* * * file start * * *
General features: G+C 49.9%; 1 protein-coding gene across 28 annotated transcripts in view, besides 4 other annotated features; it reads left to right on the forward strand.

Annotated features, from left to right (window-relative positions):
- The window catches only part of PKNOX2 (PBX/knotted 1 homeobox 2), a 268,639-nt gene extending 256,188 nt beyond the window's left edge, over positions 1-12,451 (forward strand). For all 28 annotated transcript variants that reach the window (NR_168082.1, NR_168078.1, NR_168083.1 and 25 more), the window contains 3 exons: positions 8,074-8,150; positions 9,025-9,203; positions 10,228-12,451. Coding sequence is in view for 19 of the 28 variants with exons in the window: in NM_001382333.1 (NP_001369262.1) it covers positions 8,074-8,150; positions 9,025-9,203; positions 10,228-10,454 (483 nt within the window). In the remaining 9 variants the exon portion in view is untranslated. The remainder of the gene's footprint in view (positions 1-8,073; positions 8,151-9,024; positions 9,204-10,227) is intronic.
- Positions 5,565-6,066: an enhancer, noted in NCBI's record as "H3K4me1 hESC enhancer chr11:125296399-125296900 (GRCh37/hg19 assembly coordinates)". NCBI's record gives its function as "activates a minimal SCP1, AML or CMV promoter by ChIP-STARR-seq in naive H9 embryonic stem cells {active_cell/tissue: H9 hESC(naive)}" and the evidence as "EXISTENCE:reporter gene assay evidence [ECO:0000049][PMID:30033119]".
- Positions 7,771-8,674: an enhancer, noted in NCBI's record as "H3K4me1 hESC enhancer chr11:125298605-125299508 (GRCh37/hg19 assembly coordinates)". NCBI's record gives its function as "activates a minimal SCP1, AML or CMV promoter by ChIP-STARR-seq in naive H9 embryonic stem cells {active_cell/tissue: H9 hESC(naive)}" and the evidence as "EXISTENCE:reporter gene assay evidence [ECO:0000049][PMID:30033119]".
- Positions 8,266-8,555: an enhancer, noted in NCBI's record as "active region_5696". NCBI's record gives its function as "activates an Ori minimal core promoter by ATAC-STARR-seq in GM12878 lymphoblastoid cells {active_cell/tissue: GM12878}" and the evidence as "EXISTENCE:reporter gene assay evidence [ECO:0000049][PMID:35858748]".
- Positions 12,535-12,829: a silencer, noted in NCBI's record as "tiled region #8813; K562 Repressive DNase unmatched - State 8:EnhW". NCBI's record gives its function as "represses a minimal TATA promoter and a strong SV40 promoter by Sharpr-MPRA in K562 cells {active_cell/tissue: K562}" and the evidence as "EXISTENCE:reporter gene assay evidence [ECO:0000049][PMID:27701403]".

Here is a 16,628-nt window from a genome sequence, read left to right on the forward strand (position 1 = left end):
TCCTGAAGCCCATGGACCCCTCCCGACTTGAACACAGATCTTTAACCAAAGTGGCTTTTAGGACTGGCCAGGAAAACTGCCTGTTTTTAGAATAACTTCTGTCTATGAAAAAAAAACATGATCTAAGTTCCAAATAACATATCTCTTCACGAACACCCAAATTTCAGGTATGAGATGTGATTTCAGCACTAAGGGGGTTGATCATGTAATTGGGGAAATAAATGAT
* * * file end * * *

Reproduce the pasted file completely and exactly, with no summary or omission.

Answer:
General features: G+C 49.9%; 1 protein-coding gene across 28 annotated transcripts in view, besides 4 other annotated features; it reads left to right on the forward strand.

Annotated features, from left to right (window-relative positions):
- The window catches only part of PKNOX2 (PBX/knotted 1 homeobox 2), a 268,639-nt gene extending 256,188 nt beyond the window's left edge, over positions 1-12,451 (forward strand). For all 28 annotated transcript variants that reach the window (NR_168082.1, NR_168078.1, NR_168083.1 and 25 more), the window contains 3 exons: positions 8,074-8,150; positions 9,025-9,203; positions 10,228-12,451. Coding sequence is in view for 19 of the 28 variants with exons in the window: in NM_001382333.1 (NP_001369262.1) it covers positions 8,074-8,150; positions 9,025-9,203; positions 10,228-10,454 (483 nt within the window). In the remaining 9 variants the exon portion in view is untranslated. The remainder of the gene's footprint in view (positions 1-8,073; positions 8,151-9,024; positions 9,204-10,227) is intronic.
- Positions 5,565-6,066: an enhancer, noted in NCBI's record as "H3K4me1 hESC enhancer chr11:125296399-125296900 (GRCh37/hg19 assembly coordinates)". NCBI's record gives its function as "activates a minimal SCP1, AML or CMV promoter by ChIP-STARR-seq in naive H9 embryonic stem cells {active_cell/tissue: H9 hESC(naive)}" and the evidence as "EXISTENCE:reporter gene assay evidence [ECO:0000049][PMID:30033119]".
- Positions 7,771-8,674: an enhancer, noted in NCBI's record as "H3K4me1 hESC enhancer chr11:125298605-125299508 (GRCh37/hg19 assembly coordinates)". NCBI's record gives its function as "activates a minimal SCP1, AML or CMV promoter by ChIP-STARR-seq in naive H9 embryonic stem cells {active_cell/tissue: H9 hESC(naive)}" and the evidence as "EXISTENCE:reporter gene assay evidence [ECO:0000049][PMID:30033119]".
- Positions 8,266-8,555: an enhancer, noted in NCBI's record as "active region_5696". NCBI's record gives its function as "activates an Ori minimal core promoter by ATAC-STARR-seq in GM12878 lymphoblastoid cells {active_cell/tissue: GM12878}" and the evidence as "EXISTENCE:reporter gene assay evidence [ECO:0000049][PMID:35858748]".
- Positions 12,535-12,829: a silencer, noted in NCBI's record as "tiled region #8813; K562 Repressive DNase unmatched - State 8:EnhW". NCBI's record gives its function as "represses a minimal TATA promoter and a strong SV40 promoter by Sharpr-MPRA in K562 cells {active_cell/tissue: K562}" and the evidence as "EXISTENCE:reporter gene assay evidence [ECO:0000049][PMID:27701403]".

Here is a 16,628-nt window from a genome sequence, read left to right on the forward strand (position 1 = left end):
TCCTGAAGCCCATGGACCCCTCCCGACTTGAACACAGATCTTTAACCAAAGTGGCTTTTAGGACTGGCCAGGAAAACTGCCTGTTTTTAGAATAACTTCTGTCTATGAAAAAAAAACATGATCTAAGTTCCAAATAACATATCTCTTCACGAACACCCAAATTTCAGGTATGAGATGTGATTTCAGCACTAAGGGGGTTGATCATGTAATTGGGGAAATAAATGAT